Wilson, George W. (1806–1889)

By: Micah Tucker

Type: Biography

Published: July 7, 2022

Updated: July 7, 2022

George W. Wilson, farmer and state legislator, was born to Thomas and Elizabeth (Gardner) Wilson in Buncombe County, North Carolina, on November 27, 1806. He had six siblings. The family moved to Tennessee in 1818, and Wilson married Elizabeth Jackson McCoy around 1824 near Nashville, where they then started a family. The couple had twelve children who survived to adulthood.

 Wilson and his family moved to Missouri in the mid-to-late 1830s and then to Red River County, Texas, by 1840. In 1840 Lamar County was created from Red River County, and in 1842 Wilson was appointed as one of the commissioners in charge of finding the geographical center of the county, identifying potential sites for the county seat, and holding an election for the location of the seat. The commissioners nominated Somerville and Mount Vernon, the latter of which became the temporary county seat. In early 1844 George W. Wright offered to donate fifty acres of land to locate the county seat at Paris, then known as Pin Hook. This offer was accepted by the commissioners and affirmed by the voters. In 1845 and 1846 Wilson served as a justice of the peace for Lamar County. He was said to have “participated in much Indian fighting” and served as a drill instructor and mustering officer in frontier organizations. He was commissioned as a colonel by Governor James Pinckney Henderson in March 1847 for service on the frontier during the Mexican War.

In 1848 Wilson and his family moved to Cedar Hill in Dallas County. In 1852 in Dallas County, he owned a 1,000-acre farm assessed at $3,338. His family owned more than 1,900 acres in 1858, and their taxable property had increased to $11,268. Wilson was politically active in the Democratic party at least since the 1840s, and in 1857 Dallas County Democrats sent him as one of their six delegates to the Democratic state convention. In 1858 he served as the foreman of the grand jury for Dallas County’s district court. In July 1858 Wilson’s candidacy for county commissioner was announced. He finished fifth in the August election and received 405 votes out of 2,828 votes cast.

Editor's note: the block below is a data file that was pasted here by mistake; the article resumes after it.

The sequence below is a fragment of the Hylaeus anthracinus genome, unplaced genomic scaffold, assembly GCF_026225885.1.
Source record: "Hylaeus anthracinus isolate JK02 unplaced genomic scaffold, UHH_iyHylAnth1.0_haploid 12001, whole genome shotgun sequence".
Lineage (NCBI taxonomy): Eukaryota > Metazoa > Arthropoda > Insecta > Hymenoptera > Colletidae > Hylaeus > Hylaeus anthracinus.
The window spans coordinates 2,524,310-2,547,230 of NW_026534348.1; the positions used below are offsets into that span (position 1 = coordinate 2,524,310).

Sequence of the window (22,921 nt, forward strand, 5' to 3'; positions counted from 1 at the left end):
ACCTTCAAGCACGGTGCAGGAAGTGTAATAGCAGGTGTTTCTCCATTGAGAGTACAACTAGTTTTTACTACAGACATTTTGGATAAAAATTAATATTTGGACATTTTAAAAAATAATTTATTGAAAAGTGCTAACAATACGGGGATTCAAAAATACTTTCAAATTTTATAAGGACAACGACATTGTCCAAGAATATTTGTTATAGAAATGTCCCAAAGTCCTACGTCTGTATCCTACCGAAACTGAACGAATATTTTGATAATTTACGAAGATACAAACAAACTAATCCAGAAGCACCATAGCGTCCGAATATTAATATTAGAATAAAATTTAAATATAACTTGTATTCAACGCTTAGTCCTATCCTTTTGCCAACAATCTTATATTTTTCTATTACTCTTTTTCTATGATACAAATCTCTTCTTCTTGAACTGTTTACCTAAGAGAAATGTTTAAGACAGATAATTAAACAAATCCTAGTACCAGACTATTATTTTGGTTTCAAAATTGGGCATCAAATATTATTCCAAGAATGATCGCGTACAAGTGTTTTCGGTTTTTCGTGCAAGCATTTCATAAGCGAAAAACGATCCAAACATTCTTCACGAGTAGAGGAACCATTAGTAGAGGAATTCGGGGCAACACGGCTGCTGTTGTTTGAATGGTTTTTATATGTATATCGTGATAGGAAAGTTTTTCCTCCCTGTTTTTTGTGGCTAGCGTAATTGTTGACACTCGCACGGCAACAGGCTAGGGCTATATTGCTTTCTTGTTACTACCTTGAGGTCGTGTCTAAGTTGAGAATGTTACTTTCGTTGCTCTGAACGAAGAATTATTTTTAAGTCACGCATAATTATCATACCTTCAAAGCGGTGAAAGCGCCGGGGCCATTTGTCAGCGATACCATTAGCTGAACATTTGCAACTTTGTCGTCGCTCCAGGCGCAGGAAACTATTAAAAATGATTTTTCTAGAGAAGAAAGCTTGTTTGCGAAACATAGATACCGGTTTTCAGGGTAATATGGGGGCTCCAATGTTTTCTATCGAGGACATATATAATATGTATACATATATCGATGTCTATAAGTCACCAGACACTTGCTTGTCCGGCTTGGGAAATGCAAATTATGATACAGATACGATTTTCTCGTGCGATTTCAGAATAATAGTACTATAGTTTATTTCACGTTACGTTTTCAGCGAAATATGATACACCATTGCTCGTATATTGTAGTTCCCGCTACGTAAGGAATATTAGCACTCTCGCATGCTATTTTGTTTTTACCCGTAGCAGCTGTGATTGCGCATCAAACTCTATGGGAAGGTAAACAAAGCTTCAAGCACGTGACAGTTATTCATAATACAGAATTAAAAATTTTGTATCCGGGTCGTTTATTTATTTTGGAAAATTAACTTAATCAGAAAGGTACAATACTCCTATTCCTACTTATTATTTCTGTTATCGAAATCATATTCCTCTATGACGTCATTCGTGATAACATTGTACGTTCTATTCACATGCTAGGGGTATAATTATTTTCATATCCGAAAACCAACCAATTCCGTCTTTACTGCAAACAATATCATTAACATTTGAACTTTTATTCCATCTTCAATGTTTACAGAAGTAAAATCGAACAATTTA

Wilson was a highly progressive farmer, and one biographer noted that he “possessed an inquiring and inventive mind.” In December 1858 he was elected as a director of the Dallas County Agricultural and Mechanical Association, which sponsored Dallas County’s first agricultural fair in 1859. In 1859 the Dallas Herald praised Wilson for his peach yield and claimed that his harvest was the best of the season. Wilson also received notice for his invention of a gang plow and a seed sower, which he demonstrated and sold at the Agricultural and Mechanical Association’s second annual fair in 1860, as well as a windmill and a traveling thresher. His active involvement in his community garnered him popularity in the area, and one historian identified him as “among the foremost men of Dallas [C]ounty during his active life.”

At the outbreak of the Civil War, Wilson supported the Confederate war effort, although it is not known whether he supported secession. He does not appear to have owned any slaves. His name did not appear in the 1850 or 1860 slave schedules, nor were any slaves listed in his tax records for the 1850s or 1860s. In mid-1861 Wilson served as the captain of the Cedar Hill Company, a local volunteer company, before joining Company F of the Sixth Texas Cavalry in September. He was wounded in the regiment’s first engagement in the battle of Chustenahlah in Indian Territory. He recovered and continued to fight with the regiment until he was discharged in June 1862. In the fall of 1863 Wilson ran for representative of House District 44 (Dallas County) in the Texas legislature. The election, in which the district’s two seats went to the top two vote-earners, was tightly contested. Wilson came in first with 259 votes, Henry J. Moffatt placed second with 233 votes, and John C. McCoy finished third with 231 votes. McCoy challenged the election of Moffat, the seat was declared vacant, and McCoy won the special election for the seat in December 1863. Wilson served on the House committees on Contingent Expenses and Printing. During one regular session and two special sessions, he only introduced one bill, the legislation that authorized the special election in Dallas County, which resulted in the election of McCoy.